Kathleen Sebelius' interview with Jon Stewart on Monday night's "Daily Show"
might have done more to damage Obamacare's image than Republican speeches on the Senate floor or House tactics to delay the plan's implementation.
Stewart began the segment with a joke, challenging the Health and Human Services Secretary to an online race. He would download every movie ever made on his laptop while she would attempt to sign up for the Patient Protection and Affordable Care Act on its website. Who will finish first?
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The jab was a reference to the glitches on the Obamacare website during last week's launch
, forcing it to temporarily shut down for repairs over the weekend.
In the 12-minute segment, Stewart repeatedly asked Sebelius why the individual mandate to buy insurance isn't delayed for a year, while employers have a one-year delay, a criticism often raised by Republicans.
"If I'm an individual that doesn’t want this, it would be hard for me to look at a big business getting a waiver and not having to do it," Stewart said. "I would feel like you are favoring big business because they lobbied you, but you’re not allowing individuals that same courtesy."
Sebelius responded by saying the majority of big businesses already provide insurance, to which Stewart countered, "But 85 percent of people are [as well], yes?"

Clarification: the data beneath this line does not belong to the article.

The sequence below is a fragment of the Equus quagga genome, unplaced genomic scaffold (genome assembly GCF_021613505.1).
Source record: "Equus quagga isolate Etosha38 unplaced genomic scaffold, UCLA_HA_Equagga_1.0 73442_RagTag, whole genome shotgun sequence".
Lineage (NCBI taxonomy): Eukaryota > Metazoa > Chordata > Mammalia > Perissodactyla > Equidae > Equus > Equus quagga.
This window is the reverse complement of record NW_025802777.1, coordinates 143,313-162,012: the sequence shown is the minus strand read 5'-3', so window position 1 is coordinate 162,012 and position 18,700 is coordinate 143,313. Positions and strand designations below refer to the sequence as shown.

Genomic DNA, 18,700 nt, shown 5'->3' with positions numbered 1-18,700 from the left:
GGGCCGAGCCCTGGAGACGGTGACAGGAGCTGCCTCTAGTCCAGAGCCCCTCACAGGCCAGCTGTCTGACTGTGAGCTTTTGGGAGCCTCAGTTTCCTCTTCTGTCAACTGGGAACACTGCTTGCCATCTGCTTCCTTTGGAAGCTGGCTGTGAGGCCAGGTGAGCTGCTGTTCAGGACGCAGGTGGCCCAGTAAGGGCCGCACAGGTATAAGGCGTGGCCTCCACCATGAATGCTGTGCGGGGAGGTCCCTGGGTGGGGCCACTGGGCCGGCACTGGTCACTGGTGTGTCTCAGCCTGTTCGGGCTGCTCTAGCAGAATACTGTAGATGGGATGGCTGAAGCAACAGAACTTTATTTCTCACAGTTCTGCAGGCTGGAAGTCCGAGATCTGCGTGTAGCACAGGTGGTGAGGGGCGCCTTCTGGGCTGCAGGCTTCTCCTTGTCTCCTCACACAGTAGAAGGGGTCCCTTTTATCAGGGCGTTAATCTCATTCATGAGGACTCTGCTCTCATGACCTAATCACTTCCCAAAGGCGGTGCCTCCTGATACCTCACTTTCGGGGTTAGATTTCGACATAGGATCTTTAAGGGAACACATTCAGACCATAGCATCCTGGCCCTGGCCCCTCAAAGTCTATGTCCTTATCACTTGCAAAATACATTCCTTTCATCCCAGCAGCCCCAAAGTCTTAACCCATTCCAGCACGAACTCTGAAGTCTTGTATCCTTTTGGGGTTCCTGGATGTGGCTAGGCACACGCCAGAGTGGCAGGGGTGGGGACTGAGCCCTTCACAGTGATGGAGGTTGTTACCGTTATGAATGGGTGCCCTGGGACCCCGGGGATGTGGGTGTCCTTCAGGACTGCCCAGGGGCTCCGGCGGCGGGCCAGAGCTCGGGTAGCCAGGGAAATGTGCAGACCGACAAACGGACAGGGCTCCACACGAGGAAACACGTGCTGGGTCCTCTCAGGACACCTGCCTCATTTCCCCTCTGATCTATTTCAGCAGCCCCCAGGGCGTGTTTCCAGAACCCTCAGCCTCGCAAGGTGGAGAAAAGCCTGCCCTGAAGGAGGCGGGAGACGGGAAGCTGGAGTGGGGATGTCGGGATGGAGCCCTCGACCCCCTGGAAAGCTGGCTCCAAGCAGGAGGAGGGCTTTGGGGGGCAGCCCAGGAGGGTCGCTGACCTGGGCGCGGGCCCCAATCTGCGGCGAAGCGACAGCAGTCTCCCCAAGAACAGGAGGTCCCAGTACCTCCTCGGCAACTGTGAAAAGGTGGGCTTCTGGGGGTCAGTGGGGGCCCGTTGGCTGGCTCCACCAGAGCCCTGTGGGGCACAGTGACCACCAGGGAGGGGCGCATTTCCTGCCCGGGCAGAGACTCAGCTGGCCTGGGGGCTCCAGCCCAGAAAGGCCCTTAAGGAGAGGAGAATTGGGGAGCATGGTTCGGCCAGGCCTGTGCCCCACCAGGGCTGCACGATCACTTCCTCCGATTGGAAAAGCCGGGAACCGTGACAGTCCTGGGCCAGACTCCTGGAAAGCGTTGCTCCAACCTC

Sebelius then shifted the conversation to focus on the fact that small companies, who employ less than 50 individuals, are not required to provide insurance.
When Stewart pressed her further and asked if she thought the criticism was legitimate, Sebelius dodged the question.
"Well nothing that helps an individual get health insurance has been delayed at all," she replied.
Stewart later responded to Sebelius' promotion of Obamacare by asking, "But there are people that will end up in difficult times having to spend money they would not have spent, yes, to buy health care if they did not have it?"
She responded, "There are people, yes, that will pay money, and many of them will pay less than they pay for their cable bill, or cell phone bill a month."
Stewart also asked Sebelius how many people have signed up under state exchanges, considering that many of the glitches last week were attributed to the large number of people logging onto the website.
"Fully enrolled? I can't tell you because I don't know," Sebelius replied. "I can tell you we've had not only lots of Web hits, hundreds of thousands of accounts created. We have lots of interest."
"So it's been hundreds of thousands of people have signed up?" Stewart asked.
"Of accounts created, which means that then they're going to go shopping," Sebelius answered, subsequently comparing the Affordable Care Act website to a travel site that allows people to schedule their vacation.
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